|Chennai||Rs. 24020.00 (-0.17%)|
|Mumbai||Rs. 25020.00 (0.28%)|
|Delhi||Rs. 24450.00 (0%)|
|Kolkata||Rs. 24600.00 (-0.32%)|
|Kerala||Rs. 24050.00 (0%)|
|Bangalore||Rs. 24160.00 (-0.17%)|
|Hyderabad||Rs. 24030.00 (-0.12%)|
FRANKFURT, Feb 1 (Reuters) - The new head of Cassidian, the defence arm of European aerospace group EADS, has vowed to take the company's focus away from Europe after missing out on a $15 billion Indian order for fighter jets last year.
Germany-based Cassidian had to do more to better understand its customers and take more of an international view, Bernhard Gerwert, chief-executive since September, said.
"We are still putting too much focus on Europe," he was quoted as saying in Cassidian's employee magazine.
Gerwert said Cassidian aims to make 50 percent of its revenues outside of Europe by 2016, compared with around 30 percent now.
As part of that drive, on Friday Peter Gutsmiedl, already CEO of its Indian unit, was appointed the company's first head of Asia-Pacific to push for more business in the region.
Cassidian, as part of the Eurofighter Typhoon consortium, lost out to France's Rafale last year in a contest to supply India with 126 warplanes, after having been tipped as favourite.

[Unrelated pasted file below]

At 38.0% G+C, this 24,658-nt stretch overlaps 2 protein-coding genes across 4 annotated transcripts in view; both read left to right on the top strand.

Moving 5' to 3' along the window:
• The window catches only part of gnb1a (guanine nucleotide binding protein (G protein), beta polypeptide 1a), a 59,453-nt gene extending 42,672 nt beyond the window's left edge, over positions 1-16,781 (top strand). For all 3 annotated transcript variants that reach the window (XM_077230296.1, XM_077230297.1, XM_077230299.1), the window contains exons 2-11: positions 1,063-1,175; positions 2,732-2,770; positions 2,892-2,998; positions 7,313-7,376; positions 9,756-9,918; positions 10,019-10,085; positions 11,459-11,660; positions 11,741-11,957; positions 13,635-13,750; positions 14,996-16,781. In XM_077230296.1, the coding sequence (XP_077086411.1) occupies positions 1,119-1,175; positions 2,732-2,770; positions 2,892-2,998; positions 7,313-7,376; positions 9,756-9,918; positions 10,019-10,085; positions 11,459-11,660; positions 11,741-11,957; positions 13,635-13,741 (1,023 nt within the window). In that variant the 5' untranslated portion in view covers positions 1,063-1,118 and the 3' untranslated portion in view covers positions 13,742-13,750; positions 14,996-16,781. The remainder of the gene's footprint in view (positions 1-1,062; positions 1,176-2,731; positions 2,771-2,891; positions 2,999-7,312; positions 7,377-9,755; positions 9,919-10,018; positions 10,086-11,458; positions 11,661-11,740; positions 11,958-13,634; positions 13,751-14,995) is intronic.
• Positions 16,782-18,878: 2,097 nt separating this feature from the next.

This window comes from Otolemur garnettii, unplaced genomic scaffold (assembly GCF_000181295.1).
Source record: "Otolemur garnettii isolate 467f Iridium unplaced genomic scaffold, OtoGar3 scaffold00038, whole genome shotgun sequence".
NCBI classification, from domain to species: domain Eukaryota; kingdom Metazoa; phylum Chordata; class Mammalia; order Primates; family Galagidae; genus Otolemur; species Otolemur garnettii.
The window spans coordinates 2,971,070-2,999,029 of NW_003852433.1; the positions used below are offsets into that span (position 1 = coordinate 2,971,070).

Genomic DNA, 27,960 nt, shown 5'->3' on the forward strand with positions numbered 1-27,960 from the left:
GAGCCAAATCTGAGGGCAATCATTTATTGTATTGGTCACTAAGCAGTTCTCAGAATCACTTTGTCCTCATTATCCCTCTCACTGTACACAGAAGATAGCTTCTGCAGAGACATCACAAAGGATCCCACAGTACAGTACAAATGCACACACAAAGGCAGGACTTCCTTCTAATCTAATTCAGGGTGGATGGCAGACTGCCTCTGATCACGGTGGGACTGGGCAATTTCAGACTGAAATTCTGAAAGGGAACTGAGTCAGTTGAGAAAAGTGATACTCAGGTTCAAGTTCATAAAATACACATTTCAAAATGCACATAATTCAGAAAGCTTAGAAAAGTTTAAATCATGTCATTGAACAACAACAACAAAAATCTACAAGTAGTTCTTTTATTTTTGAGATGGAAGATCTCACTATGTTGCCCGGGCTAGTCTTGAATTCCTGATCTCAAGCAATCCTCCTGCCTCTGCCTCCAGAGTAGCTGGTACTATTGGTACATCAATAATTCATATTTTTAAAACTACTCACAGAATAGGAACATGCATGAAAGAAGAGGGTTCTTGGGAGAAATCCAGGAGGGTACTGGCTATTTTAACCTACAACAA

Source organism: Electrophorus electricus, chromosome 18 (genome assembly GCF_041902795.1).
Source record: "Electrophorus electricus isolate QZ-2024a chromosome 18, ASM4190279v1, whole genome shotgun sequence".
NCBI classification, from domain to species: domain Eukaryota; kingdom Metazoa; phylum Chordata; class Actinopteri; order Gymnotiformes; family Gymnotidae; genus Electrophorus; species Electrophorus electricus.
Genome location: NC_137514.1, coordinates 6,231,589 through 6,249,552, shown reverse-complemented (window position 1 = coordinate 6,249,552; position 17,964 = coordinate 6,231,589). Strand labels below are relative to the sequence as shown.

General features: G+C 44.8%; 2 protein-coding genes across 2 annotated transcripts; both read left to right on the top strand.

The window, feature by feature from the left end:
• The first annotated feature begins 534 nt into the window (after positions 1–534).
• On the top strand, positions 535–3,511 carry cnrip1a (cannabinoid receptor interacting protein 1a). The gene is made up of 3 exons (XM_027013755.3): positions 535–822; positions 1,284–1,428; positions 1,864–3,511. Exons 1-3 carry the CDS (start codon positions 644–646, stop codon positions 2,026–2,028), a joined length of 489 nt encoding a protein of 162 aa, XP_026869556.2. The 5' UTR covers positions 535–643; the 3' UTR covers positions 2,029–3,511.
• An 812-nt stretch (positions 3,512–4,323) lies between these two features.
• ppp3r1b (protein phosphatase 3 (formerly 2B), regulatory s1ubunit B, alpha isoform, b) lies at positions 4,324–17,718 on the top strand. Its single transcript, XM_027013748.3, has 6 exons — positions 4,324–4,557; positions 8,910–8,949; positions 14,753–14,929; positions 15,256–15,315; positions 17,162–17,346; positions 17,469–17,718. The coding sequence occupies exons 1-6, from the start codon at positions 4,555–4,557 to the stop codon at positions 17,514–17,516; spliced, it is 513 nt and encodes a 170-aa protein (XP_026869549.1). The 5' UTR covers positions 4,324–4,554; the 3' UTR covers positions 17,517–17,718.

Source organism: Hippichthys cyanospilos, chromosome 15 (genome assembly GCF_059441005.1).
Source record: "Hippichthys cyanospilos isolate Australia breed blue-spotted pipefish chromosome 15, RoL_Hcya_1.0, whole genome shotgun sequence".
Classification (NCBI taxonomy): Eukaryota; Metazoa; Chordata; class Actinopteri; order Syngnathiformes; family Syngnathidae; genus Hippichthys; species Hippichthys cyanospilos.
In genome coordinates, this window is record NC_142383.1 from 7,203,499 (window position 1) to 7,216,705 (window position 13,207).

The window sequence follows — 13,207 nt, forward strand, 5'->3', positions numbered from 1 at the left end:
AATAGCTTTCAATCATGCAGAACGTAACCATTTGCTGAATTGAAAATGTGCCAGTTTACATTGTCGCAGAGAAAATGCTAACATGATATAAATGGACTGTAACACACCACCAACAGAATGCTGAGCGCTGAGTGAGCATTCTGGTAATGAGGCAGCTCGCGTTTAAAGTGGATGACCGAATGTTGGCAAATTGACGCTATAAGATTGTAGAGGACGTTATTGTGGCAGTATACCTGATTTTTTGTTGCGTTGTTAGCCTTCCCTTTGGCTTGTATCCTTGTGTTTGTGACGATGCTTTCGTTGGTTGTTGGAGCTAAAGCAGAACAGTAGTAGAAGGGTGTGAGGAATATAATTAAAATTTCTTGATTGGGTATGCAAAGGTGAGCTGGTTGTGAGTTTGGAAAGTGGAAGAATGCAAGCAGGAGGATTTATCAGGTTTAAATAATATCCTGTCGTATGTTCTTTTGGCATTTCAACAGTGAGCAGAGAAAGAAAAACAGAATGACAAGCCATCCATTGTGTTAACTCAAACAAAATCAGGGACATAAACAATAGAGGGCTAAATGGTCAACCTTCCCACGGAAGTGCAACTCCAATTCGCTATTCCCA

It then launched a review of contract management and initiated a management shake-up, appointing Gerwert as CEO in September.
"We lost a number of key international campaigns in 2012 due to a lack of competitiveness and insufficient knowledge of our customers," said Gerwert.
With traditional defence budgets in Europe and the U.S. coming under pressure from government cutbacks, Cassidian will also look to focus more on unmanned systems - also known as drones - and products for the civil market, such as border security and cyber security.
"We will invest in capability enhancements to the Eurofighter for global export, unmanned aircraft systems, border security and cyber security," Gerwert said.
The German defence minister said on Friday that the country's military will acquire armed drones, to protect soldiers in dangerous situations. (Reporting by Jens Hack; Writing by Victoria Bryan; Editing by Elaine Hardcastle)